To assist the master villains, Loki engineers a jailbreak at the Vault. The lesser villains are then directed against heroes (mainly the Avengers and Spider-Man) who have never fought them before, the theory being that the unfamiliarity will act in the villains' favor.

While they did manage to give many of the heroes unusual fights, the plan eventually fails as the master villains fail to cooperate and bicker with each other. An example of this is where Magneto, a mutant and a Jewish Holocaust survivor, attacks the Red Skull, whose Nazi beliefs include a prejudice against mutants, and imprisons him in a buried crypt. The supervillain pawns are defeated by the heroes. A frustrated Loki reveals himself and imprisons the Red Skull, the Mandarin and the Wizard. Meanwhile, Doctor Doom is revealed to have been using a Doombot, the Kingpin makes a timely exit and Magneto is not present. The Avengers track the group and defeat the villains, with Thor forcing Loki to flee back to their native home of Asgard.[17]

Loki commits one last act of villainy and fuses three Sentinels to form the robot Tri-Sentinel, so that it can destroy New York City. The Tri-Sentinel is stopped by Spider-Man, who at the time possessed the powers of Captain Universe.[18]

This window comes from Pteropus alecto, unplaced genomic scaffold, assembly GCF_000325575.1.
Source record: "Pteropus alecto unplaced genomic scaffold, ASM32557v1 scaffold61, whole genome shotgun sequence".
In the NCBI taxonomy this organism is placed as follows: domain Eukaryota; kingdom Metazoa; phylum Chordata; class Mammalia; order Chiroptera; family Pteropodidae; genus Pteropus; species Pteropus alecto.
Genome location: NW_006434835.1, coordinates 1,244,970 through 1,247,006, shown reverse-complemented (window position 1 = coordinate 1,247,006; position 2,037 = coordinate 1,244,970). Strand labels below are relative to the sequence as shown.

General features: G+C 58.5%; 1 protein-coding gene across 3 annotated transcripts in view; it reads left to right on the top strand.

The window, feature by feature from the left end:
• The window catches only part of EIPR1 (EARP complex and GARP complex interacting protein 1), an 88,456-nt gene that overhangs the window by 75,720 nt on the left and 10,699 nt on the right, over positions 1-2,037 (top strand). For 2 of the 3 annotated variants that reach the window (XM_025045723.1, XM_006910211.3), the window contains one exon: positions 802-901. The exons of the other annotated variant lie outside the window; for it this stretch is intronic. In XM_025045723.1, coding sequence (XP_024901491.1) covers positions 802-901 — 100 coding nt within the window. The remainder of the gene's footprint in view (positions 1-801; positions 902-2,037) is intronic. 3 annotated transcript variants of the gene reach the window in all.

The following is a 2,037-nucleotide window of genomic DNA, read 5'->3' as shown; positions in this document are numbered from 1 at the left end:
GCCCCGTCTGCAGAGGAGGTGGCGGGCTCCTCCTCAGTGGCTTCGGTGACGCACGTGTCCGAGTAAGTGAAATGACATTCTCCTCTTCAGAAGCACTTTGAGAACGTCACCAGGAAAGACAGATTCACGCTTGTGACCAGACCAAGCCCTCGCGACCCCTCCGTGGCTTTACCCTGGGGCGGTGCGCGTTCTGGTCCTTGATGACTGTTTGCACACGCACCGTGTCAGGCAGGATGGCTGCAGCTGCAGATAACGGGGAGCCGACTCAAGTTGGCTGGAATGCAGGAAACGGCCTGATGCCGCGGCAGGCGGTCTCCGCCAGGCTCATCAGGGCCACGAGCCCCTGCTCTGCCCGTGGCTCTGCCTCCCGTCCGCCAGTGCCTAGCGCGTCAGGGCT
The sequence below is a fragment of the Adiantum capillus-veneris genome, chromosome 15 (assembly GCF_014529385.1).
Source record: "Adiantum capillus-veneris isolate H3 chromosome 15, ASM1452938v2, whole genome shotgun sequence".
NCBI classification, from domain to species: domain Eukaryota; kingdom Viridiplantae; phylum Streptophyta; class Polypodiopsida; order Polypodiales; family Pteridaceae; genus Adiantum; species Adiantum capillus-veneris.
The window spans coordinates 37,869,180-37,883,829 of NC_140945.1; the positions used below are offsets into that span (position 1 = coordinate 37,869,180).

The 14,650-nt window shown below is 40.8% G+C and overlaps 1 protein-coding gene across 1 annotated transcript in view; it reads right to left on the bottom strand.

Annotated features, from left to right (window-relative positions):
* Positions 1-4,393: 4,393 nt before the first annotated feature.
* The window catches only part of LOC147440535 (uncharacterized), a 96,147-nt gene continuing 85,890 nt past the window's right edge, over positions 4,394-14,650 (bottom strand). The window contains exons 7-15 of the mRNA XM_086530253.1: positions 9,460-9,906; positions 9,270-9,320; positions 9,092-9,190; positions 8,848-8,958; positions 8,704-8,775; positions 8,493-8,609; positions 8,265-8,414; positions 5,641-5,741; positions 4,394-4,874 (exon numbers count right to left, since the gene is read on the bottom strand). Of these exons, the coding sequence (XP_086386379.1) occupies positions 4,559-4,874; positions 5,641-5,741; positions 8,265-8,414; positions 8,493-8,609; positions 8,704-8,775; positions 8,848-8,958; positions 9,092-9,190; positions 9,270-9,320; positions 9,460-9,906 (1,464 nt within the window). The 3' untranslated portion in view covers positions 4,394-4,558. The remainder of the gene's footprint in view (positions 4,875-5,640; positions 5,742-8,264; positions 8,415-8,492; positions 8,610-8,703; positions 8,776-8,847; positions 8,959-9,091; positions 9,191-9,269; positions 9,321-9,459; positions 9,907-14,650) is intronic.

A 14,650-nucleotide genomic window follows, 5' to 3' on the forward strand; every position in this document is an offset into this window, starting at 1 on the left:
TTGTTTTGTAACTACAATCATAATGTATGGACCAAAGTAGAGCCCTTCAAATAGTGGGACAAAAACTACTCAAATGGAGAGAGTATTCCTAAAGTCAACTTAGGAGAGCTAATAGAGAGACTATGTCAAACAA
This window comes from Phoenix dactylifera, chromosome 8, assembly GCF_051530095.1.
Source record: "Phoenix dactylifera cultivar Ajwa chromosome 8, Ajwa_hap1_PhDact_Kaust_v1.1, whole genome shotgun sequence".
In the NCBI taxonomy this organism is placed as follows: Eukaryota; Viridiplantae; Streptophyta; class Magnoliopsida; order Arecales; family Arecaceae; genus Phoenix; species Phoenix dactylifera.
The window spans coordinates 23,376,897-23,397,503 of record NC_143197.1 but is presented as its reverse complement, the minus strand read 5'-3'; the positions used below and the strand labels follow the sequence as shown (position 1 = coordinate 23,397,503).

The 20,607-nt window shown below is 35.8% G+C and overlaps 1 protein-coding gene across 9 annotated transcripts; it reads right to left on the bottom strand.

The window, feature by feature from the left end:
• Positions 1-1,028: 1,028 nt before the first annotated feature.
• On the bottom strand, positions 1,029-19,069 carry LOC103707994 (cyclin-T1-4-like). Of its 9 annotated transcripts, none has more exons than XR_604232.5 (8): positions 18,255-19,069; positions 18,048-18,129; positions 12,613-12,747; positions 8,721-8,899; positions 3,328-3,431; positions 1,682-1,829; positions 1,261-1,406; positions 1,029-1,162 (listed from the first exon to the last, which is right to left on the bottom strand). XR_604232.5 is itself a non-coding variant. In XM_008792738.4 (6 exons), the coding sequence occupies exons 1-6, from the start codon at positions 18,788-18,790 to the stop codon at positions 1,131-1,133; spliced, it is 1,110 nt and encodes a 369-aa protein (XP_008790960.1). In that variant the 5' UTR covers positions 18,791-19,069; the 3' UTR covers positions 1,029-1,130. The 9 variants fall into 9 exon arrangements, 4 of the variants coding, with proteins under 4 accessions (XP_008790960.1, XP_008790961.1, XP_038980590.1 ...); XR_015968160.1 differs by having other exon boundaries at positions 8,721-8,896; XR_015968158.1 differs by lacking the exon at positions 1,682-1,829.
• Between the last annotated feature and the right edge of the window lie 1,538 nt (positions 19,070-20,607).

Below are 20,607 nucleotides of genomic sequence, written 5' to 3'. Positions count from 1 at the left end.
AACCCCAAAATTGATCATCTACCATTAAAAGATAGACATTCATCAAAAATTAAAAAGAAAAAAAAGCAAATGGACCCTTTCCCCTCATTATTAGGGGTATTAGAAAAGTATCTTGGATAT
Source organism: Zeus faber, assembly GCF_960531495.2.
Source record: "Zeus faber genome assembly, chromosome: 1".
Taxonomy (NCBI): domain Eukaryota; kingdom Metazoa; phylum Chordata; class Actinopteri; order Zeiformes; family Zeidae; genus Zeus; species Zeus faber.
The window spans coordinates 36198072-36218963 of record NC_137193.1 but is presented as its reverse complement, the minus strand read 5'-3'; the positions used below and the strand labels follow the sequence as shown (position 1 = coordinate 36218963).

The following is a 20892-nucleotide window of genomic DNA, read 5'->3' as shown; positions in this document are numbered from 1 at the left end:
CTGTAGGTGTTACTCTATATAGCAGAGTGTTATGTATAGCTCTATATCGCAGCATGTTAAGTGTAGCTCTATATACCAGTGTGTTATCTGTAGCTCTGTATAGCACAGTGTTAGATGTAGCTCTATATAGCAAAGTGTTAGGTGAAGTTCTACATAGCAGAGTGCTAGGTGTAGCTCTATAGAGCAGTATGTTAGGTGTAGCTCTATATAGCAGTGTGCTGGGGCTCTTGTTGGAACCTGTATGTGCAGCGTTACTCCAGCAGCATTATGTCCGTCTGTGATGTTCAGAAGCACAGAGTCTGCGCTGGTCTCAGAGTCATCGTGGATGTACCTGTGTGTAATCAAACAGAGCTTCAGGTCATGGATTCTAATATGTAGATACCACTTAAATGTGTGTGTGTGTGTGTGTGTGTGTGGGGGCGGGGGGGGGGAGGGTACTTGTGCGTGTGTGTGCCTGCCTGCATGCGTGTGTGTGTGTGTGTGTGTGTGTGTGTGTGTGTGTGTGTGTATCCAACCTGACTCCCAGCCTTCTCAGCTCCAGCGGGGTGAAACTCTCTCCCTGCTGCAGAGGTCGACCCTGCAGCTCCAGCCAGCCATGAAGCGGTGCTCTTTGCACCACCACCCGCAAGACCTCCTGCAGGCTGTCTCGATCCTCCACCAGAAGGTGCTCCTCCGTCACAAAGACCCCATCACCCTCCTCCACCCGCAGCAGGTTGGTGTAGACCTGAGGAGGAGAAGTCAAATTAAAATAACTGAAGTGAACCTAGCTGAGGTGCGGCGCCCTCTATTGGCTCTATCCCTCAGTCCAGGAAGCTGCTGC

Cast of characters

Heroes

Prime movers

Villain participants

Other villains that Loki tried to get involved as members of the inner circle of major villains (but who turned him down) are Apocalypse, Cobra, and the Mad Thinker.

Issues and events

The following issues are listed in chronological order:

The following issues are approximately in reading order:

Note: Iron Man #250 has the "Acts of Vengeance!" logo on its cover, but has nothing to do with the crossover.

Collected editions

References

  1. ^ John Byrne (w), Paul Ryan (p), Tom Palmer (i). The Avengers 311-313 (December 1989 - January 1990), Marvel Comics
  2. ^ Dwayne McDuffie, Howard Mackie, James Brock (w), Dwayne TurnerAl Milgrom, James Brock (p), Chris Ivy, Don Heck, Roy Richardson (i). Avengers Spotlight 26-29 (December 1989 - February 1990), Marvel Comics
  3. ^ John Byrne (w), John Byrne (p), Keith WilliamsPaul Ryan (i). Avengers West Coast 53-55 (December 1989 - February 1990), Marvel Comics
  4. ^ Mark Gruenwald (w), Kieron DwyerRon Lim (p), Danny Bulanadi (i). Captain America 365-367 (Mid-December 1989 - February 1990), Marvel Comics
  5. ^ Iron Man #250 - 252 (Dec. 1989 - Jan. 1990)
  6. ^ Quasar #5 - 6 (Dec. 1989 - Feb. 1990)
  7. ^ Thor #411 - 412 (Dec. 1989 - Jan. 1990)
  8. ^ Fantastic Four #334 - 336 (Dec. 1989 - Jan. 1990)
  9. ^ The Amazing Spider-Man #326 - 329 (Dec. 1989 - Feb. 1990)
  10. ^ Uncanny X-Men #256 - 258 (Dec. 1989 - Feb. 1990)
  11. ^ Damage Control vol. 2, #1 - 4 (Dec. 1989 - Feb. 1990)
  12. ^ Cloak and Dagger vol. 3, #9 (Dec. 1989)
  13. ^ Web of Spider-Man #64 - 65 (May - June 1990)
  14. ^ Avengers Annual #19 (1990)
  15. ^ Silver Surfer vol. 3, #33 (Jan. 1990)
  16. ^ Avengers #1 (Sep. 1963). Marvel Comics
  17. ^ Avengers West Coast #55 (Feb. 1990). Marvel Comics
  18. ^ Michelinie, David (w), Larsen, Erik (a). The Amazing Spider-Man #329 (Feb. 1990). Marvel Comics